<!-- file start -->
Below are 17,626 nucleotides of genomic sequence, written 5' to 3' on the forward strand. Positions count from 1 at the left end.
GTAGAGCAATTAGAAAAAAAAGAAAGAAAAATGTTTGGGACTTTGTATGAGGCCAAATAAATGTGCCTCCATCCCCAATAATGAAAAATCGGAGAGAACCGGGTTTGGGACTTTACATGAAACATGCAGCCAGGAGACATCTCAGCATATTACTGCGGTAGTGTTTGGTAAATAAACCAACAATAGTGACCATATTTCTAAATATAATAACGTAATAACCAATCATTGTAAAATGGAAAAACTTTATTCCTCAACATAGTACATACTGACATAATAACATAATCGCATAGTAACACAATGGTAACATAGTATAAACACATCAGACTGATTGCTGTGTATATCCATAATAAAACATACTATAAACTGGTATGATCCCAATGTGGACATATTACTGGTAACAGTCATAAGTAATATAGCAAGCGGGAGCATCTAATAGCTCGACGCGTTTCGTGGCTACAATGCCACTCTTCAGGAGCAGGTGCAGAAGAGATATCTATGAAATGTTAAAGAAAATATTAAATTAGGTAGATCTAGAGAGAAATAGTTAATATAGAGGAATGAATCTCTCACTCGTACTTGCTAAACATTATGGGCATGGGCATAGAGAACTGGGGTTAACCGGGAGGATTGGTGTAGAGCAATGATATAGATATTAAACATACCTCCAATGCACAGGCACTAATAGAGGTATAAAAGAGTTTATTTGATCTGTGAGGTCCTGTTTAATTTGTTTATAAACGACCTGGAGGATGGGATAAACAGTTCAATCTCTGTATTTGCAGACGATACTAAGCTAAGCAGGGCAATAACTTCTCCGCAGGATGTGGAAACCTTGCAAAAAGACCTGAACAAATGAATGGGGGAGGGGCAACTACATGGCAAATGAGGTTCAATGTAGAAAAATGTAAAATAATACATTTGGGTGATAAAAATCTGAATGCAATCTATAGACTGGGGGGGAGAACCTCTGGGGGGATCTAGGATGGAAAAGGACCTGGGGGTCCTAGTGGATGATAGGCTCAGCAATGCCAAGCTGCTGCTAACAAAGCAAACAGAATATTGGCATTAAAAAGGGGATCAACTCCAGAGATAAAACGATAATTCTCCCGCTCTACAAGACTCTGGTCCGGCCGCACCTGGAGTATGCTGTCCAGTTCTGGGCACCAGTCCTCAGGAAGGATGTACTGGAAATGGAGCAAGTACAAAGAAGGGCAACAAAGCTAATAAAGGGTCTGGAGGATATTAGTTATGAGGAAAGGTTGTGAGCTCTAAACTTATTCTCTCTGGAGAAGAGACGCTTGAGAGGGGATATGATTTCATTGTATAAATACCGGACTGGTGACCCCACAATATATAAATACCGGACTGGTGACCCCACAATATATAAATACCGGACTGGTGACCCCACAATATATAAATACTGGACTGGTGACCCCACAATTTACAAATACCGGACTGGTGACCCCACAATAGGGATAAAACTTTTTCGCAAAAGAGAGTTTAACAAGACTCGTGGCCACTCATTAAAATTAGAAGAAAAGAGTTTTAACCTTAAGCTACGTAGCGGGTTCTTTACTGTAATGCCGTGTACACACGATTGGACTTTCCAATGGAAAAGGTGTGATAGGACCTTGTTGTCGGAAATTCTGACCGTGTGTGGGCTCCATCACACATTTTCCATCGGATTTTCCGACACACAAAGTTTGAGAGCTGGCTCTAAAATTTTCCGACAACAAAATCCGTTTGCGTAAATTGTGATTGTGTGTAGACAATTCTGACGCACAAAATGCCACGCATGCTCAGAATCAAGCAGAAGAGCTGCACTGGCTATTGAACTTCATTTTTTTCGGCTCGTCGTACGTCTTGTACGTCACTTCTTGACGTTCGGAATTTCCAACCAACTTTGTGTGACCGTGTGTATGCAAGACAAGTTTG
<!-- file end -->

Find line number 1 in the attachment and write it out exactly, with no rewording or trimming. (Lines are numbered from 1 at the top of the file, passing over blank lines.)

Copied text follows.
Below are 17,626 nucleotides of genomic sequence, written 5' to 3' on the forward strand. Positions count from 1 at the left end.